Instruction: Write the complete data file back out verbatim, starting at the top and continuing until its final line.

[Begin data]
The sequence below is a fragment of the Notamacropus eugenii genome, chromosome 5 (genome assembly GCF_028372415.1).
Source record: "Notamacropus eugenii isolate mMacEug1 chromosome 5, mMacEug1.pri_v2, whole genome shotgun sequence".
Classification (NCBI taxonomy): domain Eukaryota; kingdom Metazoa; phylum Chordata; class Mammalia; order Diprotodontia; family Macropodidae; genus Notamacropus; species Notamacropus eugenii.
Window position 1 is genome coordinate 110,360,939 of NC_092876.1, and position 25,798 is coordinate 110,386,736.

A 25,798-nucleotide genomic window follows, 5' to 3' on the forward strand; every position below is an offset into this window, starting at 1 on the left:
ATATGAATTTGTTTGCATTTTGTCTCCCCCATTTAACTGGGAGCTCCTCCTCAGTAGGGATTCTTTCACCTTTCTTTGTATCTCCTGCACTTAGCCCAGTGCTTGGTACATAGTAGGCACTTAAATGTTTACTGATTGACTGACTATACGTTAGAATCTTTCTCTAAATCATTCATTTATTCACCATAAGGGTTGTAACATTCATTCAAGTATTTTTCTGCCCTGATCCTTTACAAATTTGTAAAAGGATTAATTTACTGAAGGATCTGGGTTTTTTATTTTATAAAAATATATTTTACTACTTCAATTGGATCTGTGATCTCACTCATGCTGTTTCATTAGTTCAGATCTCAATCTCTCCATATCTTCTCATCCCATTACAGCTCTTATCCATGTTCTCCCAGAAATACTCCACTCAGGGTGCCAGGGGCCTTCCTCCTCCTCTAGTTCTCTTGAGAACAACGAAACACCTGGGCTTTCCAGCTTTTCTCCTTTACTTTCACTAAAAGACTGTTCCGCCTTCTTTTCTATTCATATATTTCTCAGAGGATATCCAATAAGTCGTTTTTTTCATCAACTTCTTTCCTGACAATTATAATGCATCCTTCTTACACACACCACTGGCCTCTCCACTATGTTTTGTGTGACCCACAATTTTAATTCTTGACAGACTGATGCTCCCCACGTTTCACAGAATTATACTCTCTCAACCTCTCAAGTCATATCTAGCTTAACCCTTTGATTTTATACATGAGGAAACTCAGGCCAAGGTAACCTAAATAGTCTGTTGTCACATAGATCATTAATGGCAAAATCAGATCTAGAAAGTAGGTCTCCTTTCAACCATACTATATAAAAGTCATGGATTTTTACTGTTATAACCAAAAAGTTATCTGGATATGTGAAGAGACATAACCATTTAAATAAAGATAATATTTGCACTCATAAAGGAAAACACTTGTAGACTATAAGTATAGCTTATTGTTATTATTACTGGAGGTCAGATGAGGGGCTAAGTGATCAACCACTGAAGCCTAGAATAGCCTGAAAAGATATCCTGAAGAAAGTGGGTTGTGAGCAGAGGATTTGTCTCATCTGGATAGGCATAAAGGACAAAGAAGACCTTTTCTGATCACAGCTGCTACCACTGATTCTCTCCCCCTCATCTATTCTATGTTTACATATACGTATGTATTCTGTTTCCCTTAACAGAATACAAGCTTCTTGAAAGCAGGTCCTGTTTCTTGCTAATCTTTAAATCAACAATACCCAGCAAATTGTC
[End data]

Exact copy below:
The sequence below is a fragment of the Notamacropus eugenii genome, chromosome 5 (genome assembly GCF_028372415.1).
Source record: "Notamacropus eugenii isolate mMacEug1 chromosome 5, mMacEug1.pri_v2, whole genome shotgun sequence".
Classification (NCBI taxonomy): domain Eukaryota; kingdom Metazoa; phylum Chordata; class Mammalia; order Diprotodontia; family Macropodidae; genus Notamacropus; species Notamacropus eugenii.
Window position 1 is genome coordinate 110,360,939 of NC_092876.1, and position 25,798 is coordinate 110,386,736.

A 25,798-nucleotide genomic window follows, 5' to 3' on the forward strand; every position below is an offset into this window, starting at 1 on the left:
ATATGAATTTGTTTGCATTTTGTCTCCCCCATTTAACTGGGAGCTCCTCCTCAGTAGGGATTCTTTCACCTTTCTTTGTATCTCCTGCACTTAGCCCAGTGCTTGGTACATAGTAGGCACTTAAATGTTTACTGATTGACTGACTATACGTTAGAATCTTTCTCTAAATCATTCATTTATTCACCATAAGGGTTGTAACATTCATTCAAGTATTTTTCTGCCCTGATCCTTTACAAATTTGTAAAAGGATTAATTTACTGAAGGATCTGGGTTTTTTATTTTATAAAAATATATTTTACTACTTCAATTGGATCTGTGATCTCACTCATGCTGTTTCATTAGTTCAGATCTCAATCTCTCCATATCTTCTCATCCCATTACAGCTCTTATCCATGTTCTCCCAGAAATACTCCACTCAGGGTGCCAGGGGCCTTCCTCCTCCTCTAGTTCTCTTGAGAACAACGAAACACCTGGGCTTTCCAGCTTTTCTCCTTTACTTTCACTAAAAGACTGTTCCGCCTTCTTTTCTATTCATATATTTCTCAGAGGATATCCAATAAGTCGTTTTTTTCATCAACTTCTTTCCTGACAATTATAATGCATCCTTCTTACACACACCACTGGCCTCTCCACTATGTTTTGTGTGACCCACAATTTTAATTCTTGACAGACTGATGCTCCCCACGTTTCACAGAATTATACTCTCTCAACCTCTCAAGTCATATCTAGCTTAACCCTTTGATTTTATACATGAGGAAACTCAGGCCAAGGTAACCTAAATAGTCTGTTGTCACATAGATCATTAATGGCAAAATCAGATCTAGAAAGTAGGTCTCCTTTCAACCATACTATATAAAAGTCATGGATTTTTACTGTTATAACCAAAAAGTTATCTGGATATGTGAAGAGACATAACCATTTAAATAAAGATAATATTTGCACTCATAAAGGAAAACACTTGTAGACTATAAGTATAGCTTATTGTTATTATTACTGGAGGTCAGATGAGGGGCTAAGTGATCAACCACTGAAGCCTAGAATAGCCTGAAAAGATATCCTGAAGAAAGTGGGTTGTGAGCAGAGGATTTGTCTCATCTGGATAGGCATAAAGGACAAAGAAGACCTTTTCTGATCACAGCTGCTACCACTGATTCTCTCCCCCTCATCTATTCTATGTTTACATATACGTATGTATTCTGTTTCCCTTAACAGAATACAAGCTTCTTGAAAGCAGGTCCTGTTTCTTGCTAATCTTTAAATCAACAATACCCAGCAAATTGTC